Beckett and Taylor (2010) supports the view that children develop rapidly in their early years Bowlby who suggested that children should develop a bond to their family members this is because the role of the adult is important in the lives of children, he suggested that early experiences in childhood have an important influence on development and behaviour later in life in children which is associated with the nature view Hoff, (2003) also supports this view. Bowlby’s view as cited in Beckett and Taylor 2010 is put into practice because when a child starts pre-school they have a key worker who is assigned to the child to look after them and find out their needs, the key worker will then work closely with the child and the family which supports the view of attachment. In practice, children have more than one key worker that will support a small group of children the number of key workers depends on the number of children in the setting (EYFS Statutory Framework). Ainsworth cited in Cummings (2002) states that children use their attachment figure as a secure base from which they explore this indicates that she adopts the nature view as children learn from the environment that they are in. Bretherton (1992) suggests that Ainsworth’s view is put in to practice because when children attend a mothers and toddlers group the child will go and play but looking back to see if their parent is still there which supports the view that children use their caregiver as a secure base. Field 1996 criticises Bowlby’s view that there may be more than one caregiver for children such as parents, their siblings or a babysitter. He states that children have multiple attachments figures in different stages of life; a psychobiological approach needs to be used in order to create a model to understand the relationship between two individuals. In summary, there are positives as well as criticisms of attachment theory. It would seem that attachment is important for children in order to form relationships.


Attachment theory also links with parenting styles, this is because authoritative parents need to have a bond with the child in order for the child to express themselves and have an open relationship with their parents this means that understand (Mc Cartney & Phillips (2008), Wolfe, 1999). Authoritative parents have high expectation for their children and support their children.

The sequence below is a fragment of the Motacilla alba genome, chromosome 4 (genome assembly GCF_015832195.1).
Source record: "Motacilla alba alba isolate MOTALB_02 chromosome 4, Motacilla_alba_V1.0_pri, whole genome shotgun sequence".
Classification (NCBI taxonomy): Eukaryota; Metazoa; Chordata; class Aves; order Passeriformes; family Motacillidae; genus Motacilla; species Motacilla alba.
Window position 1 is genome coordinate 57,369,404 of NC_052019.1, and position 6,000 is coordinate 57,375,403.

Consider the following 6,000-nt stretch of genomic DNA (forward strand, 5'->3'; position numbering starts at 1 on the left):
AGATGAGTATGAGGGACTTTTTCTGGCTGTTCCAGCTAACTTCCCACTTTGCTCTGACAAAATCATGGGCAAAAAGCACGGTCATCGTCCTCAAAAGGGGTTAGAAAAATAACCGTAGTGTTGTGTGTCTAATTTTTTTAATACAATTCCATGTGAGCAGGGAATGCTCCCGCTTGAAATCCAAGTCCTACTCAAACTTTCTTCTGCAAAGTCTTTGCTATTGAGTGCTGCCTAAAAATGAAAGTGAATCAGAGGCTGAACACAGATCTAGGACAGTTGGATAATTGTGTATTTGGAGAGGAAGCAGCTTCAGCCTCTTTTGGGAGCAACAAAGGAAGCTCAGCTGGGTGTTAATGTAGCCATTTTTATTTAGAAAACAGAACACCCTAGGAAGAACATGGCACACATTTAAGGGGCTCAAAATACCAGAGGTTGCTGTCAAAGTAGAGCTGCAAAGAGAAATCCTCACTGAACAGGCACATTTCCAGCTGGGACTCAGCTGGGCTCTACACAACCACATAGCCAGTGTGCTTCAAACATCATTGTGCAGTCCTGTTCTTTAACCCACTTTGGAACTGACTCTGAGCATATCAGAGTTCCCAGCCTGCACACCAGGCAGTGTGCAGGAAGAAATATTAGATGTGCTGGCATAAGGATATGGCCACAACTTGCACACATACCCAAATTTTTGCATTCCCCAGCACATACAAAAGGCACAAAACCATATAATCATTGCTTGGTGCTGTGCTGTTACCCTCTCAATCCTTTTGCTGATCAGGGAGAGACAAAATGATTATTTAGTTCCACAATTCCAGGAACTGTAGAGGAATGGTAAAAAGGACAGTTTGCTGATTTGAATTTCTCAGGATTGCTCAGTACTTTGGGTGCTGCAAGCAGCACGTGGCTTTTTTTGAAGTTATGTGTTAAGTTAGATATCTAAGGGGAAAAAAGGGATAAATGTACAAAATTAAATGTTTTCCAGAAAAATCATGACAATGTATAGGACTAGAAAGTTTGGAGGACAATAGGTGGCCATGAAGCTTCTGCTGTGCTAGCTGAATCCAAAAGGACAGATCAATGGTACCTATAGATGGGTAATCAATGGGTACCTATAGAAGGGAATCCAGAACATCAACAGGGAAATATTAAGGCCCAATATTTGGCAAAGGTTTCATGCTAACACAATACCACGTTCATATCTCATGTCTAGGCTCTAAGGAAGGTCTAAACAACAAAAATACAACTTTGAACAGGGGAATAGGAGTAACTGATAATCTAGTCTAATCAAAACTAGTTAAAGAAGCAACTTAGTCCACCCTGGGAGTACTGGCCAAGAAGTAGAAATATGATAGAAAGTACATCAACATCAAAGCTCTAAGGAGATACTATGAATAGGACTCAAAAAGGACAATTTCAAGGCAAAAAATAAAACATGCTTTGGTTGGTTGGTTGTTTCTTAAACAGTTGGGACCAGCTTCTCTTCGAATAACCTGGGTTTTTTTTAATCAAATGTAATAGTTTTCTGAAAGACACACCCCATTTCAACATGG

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Steinberg (2001) suggests the strengths of authoritative parenting style mean that children have a happy and healthy environment to grow up in; it also allows the child to form a positive relationship with their parents which means that they are able to express themselves when around people this also helps with the child’s confidence. However authoritarian and neglect parenting styles were negatively related to children’s personal and social adjustment (Muhriz, Ahmad, & Al-Atum, 2005 cited in Sangawi, and Adams and Reissland 2015). This would impact the child as the child would be upset most of the time and may have holistic delays in their development they are also likely to have low self-esteem as their basic needs such as attachment, warmth, love, security, respect, to feels valued and engaged are not being met by their caregiver. (Kamptner, 2005). Assistance is usually needed for neglectful parenting so that children’s lives can be improved. gives an example of this ‘a neighbour reporting that their neighbour “went out” last and left their 2-year-old daughter alone. The neighbour heard the toddler crying, entered the unlocked apartment, and cared for the child until the parent returned. The neighbour believes that the parent is “on drugs” this family may only require short-term child protective services intervention. Supportive services, such as childcare, single parent support groups, parenting education, and the child protective services caseworker’s helping relationship, are some ways in which stress can be reduced in the life of a young family.’